An interactive computer is all set to rejuvenate teaching by being able to read and respond to a variety of human emotions.
"AutoTutor" can not only gauge the student's level of knowledge, identifying and correcting misconceptions; responding to his questions, gripes, and comments; but also sense his or her boredom through facial expressions and helping them overcome those negative emotions.
"Most of the 20th-century systems required humans to communicate with computers through windows, icons, menus, and pointing devices," said Sidney D'Mello, assistant professor of psychology and study co-author at the University of Notre Dame, the journal ACM Transactions on Interactive Intelligent Systems reports.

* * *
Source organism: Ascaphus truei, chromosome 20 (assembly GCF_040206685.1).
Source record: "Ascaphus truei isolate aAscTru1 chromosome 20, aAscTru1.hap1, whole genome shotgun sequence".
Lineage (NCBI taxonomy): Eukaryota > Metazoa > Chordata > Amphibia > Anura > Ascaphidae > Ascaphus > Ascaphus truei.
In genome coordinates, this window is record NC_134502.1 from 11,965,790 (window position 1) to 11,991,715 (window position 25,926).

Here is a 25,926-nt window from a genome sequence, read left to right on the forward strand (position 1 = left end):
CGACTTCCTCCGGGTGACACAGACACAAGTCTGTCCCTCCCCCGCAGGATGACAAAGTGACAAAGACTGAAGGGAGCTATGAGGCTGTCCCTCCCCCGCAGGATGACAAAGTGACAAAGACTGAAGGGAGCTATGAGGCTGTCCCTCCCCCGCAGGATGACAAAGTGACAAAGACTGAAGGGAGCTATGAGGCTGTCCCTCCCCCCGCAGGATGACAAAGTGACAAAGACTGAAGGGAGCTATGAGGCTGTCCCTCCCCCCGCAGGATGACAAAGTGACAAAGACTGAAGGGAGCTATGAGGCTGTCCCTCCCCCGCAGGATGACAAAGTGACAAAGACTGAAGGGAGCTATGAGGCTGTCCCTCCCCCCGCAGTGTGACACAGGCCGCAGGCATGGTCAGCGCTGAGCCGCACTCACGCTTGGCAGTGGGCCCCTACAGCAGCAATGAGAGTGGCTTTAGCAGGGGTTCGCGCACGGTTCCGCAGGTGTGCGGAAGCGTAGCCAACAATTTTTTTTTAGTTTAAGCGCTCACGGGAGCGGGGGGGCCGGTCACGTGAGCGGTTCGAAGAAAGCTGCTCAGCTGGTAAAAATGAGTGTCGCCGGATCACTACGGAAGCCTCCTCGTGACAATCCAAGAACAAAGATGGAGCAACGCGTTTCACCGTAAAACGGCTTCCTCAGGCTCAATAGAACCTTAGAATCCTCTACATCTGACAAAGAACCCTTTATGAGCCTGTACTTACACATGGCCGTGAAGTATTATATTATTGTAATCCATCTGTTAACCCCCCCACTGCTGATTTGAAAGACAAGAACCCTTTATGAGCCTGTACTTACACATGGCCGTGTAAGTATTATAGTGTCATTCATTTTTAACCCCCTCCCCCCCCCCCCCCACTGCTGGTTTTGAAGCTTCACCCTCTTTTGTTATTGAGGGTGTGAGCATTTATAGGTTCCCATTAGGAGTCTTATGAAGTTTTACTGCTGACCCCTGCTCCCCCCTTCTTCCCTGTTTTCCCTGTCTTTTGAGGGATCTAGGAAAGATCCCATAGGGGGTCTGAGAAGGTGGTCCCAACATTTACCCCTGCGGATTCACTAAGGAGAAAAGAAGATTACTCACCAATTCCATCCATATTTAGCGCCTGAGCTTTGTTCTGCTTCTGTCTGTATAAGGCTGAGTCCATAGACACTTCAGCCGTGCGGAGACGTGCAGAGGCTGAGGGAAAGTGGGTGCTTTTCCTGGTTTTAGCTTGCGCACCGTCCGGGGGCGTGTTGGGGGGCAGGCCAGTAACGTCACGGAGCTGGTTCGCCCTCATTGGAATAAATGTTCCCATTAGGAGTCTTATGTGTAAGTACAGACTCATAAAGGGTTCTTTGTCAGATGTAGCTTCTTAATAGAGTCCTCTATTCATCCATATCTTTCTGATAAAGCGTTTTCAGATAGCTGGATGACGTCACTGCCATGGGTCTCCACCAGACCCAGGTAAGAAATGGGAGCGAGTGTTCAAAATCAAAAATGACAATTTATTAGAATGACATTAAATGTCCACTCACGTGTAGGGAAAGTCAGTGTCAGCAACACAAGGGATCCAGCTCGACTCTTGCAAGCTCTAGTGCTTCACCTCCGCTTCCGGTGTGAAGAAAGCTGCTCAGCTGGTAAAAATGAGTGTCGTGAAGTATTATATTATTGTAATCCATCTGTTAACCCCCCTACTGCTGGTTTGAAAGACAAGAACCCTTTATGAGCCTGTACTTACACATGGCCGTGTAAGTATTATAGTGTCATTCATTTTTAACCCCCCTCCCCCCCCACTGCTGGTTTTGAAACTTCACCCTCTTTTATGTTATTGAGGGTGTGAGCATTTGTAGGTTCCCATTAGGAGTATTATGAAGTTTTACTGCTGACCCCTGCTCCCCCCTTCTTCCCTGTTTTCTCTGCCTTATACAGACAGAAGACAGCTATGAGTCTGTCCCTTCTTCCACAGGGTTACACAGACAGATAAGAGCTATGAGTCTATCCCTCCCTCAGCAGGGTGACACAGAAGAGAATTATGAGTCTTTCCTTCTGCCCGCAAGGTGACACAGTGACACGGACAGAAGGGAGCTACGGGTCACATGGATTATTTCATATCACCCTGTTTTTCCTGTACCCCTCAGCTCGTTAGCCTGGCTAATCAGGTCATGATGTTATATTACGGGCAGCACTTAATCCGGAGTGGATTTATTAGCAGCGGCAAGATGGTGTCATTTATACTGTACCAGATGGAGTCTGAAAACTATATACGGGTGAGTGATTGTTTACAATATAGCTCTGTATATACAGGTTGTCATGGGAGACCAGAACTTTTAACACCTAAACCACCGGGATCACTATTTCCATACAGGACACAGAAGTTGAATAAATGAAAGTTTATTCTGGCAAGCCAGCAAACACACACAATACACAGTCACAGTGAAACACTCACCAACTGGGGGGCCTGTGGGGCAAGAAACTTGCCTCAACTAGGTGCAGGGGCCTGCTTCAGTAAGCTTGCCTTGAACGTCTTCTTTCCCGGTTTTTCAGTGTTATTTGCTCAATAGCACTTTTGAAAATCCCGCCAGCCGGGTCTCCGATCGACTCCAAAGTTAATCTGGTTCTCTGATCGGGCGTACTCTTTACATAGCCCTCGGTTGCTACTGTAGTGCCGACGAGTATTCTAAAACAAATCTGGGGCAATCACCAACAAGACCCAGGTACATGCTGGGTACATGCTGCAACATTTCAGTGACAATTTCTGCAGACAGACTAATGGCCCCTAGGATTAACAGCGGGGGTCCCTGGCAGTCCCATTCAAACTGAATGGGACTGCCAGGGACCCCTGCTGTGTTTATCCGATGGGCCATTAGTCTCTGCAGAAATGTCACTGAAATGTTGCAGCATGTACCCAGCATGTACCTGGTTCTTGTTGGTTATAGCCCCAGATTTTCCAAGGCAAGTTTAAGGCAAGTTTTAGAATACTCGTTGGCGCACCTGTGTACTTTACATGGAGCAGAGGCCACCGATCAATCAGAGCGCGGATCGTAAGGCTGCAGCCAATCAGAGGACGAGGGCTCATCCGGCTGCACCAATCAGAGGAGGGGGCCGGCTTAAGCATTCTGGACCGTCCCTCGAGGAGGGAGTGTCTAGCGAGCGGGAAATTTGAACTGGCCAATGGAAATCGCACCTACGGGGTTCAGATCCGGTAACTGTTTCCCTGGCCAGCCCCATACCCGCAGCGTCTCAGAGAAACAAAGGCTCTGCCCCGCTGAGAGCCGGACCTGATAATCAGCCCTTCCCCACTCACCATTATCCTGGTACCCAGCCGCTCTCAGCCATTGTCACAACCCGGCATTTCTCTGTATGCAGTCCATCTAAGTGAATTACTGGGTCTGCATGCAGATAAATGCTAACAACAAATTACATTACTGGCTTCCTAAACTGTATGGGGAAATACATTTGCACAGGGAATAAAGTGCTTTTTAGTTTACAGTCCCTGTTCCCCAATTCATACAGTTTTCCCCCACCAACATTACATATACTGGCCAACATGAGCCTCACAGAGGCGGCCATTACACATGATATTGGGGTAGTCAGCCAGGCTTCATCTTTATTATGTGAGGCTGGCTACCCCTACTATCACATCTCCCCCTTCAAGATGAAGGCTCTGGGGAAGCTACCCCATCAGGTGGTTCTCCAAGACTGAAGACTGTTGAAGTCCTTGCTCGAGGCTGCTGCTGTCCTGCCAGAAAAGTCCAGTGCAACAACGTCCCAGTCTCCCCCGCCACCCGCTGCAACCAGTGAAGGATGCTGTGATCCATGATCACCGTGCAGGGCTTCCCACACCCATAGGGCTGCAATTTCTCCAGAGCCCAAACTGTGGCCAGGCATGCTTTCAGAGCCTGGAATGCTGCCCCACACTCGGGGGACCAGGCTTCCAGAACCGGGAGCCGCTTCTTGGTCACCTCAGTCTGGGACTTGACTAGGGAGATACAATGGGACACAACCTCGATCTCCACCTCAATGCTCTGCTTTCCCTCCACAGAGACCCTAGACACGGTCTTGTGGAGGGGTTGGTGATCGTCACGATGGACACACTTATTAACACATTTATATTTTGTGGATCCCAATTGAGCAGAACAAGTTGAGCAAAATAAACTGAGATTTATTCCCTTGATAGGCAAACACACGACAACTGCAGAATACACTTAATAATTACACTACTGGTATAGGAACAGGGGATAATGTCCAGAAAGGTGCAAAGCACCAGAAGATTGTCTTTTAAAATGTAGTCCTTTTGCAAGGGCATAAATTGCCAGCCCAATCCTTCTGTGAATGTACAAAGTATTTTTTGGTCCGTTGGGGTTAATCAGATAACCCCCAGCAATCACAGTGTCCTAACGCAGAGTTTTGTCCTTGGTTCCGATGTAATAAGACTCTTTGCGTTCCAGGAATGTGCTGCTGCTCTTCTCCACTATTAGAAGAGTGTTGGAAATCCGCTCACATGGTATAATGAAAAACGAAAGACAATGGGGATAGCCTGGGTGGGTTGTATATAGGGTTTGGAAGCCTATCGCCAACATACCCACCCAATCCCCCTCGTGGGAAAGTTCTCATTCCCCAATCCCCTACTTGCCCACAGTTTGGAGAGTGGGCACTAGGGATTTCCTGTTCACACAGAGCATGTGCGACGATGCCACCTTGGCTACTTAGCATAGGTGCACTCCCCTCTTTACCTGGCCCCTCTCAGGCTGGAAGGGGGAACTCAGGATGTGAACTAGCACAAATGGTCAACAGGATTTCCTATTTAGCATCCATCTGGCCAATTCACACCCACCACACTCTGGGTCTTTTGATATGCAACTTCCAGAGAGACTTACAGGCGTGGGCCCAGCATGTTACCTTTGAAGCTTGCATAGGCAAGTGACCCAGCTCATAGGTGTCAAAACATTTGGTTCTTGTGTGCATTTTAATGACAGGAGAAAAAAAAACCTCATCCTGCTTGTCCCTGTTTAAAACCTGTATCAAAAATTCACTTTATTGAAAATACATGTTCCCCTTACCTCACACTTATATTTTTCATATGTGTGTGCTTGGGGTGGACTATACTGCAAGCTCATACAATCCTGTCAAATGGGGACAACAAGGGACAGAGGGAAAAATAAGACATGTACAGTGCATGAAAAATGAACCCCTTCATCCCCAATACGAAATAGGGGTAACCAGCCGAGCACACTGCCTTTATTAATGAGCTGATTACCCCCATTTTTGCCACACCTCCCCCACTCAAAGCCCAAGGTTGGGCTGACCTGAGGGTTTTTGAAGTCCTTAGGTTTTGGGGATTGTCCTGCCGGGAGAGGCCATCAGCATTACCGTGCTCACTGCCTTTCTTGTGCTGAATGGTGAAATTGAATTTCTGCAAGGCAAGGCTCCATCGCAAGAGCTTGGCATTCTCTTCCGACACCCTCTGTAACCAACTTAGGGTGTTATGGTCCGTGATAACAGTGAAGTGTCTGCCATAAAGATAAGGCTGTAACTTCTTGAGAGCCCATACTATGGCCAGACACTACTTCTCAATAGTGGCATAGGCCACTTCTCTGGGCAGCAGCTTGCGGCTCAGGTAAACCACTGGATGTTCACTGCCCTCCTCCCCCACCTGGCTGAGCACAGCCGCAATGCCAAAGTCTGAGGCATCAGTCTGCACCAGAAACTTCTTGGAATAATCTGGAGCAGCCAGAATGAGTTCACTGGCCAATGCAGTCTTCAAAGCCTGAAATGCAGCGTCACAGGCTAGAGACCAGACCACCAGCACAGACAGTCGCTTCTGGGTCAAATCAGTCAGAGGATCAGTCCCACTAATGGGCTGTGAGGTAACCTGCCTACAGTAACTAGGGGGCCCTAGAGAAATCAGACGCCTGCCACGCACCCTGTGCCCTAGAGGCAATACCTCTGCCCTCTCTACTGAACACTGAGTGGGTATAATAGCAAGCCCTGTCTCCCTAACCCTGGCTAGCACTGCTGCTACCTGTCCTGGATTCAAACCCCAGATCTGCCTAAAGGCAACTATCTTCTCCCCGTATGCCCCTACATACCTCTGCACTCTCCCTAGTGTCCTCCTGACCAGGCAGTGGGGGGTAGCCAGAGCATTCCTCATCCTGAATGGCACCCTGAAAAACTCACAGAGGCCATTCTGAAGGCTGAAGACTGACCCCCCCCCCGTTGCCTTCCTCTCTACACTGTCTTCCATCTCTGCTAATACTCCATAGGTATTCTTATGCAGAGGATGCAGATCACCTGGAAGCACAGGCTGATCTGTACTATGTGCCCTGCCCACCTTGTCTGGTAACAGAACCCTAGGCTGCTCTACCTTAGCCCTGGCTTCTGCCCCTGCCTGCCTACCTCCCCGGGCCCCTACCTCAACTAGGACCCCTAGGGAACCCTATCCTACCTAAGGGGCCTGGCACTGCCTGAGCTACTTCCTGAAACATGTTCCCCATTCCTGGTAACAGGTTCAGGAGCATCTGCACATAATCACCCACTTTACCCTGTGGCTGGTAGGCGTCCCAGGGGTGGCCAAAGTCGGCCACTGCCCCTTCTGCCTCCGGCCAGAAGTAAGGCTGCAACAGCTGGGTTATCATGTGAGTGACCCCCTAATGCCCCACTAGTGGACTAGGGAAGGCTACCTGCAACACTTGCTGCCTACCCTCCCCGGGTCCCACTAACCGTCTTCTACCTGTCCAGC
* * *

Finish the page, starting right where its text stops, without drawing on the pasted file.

"But humans have always communicated with each other through speech and a host of non-verbal cues such as facial expressions, eye contact, posture, and gesture, said D'Mello, who specializes in human-computer interaction and artificial intelligence in education, according to a Notre Dame statement.
"In addition to enhancing the content of the message, the new technology provides information regarding the cognitive states, motivation levels, and social dynamics of the students," said D'Mello, who worked with colleagues from the University of Memphis and Massachusetts Institute of Technology on the project.
AutoTutor, an Intelligent Tutoring System (ITS) helps students learn complex technical content in Newtonian physics, computer literacy, and critical thinking by holding a conversation in natural language.
It also answering students' questions, keeping them engaged with images, animations, and simulations, not to mention its emotion-sensitive capabilities by monitoring facial features, body language, and conversational cues; regulating negative states such as frustration and boredom; etc.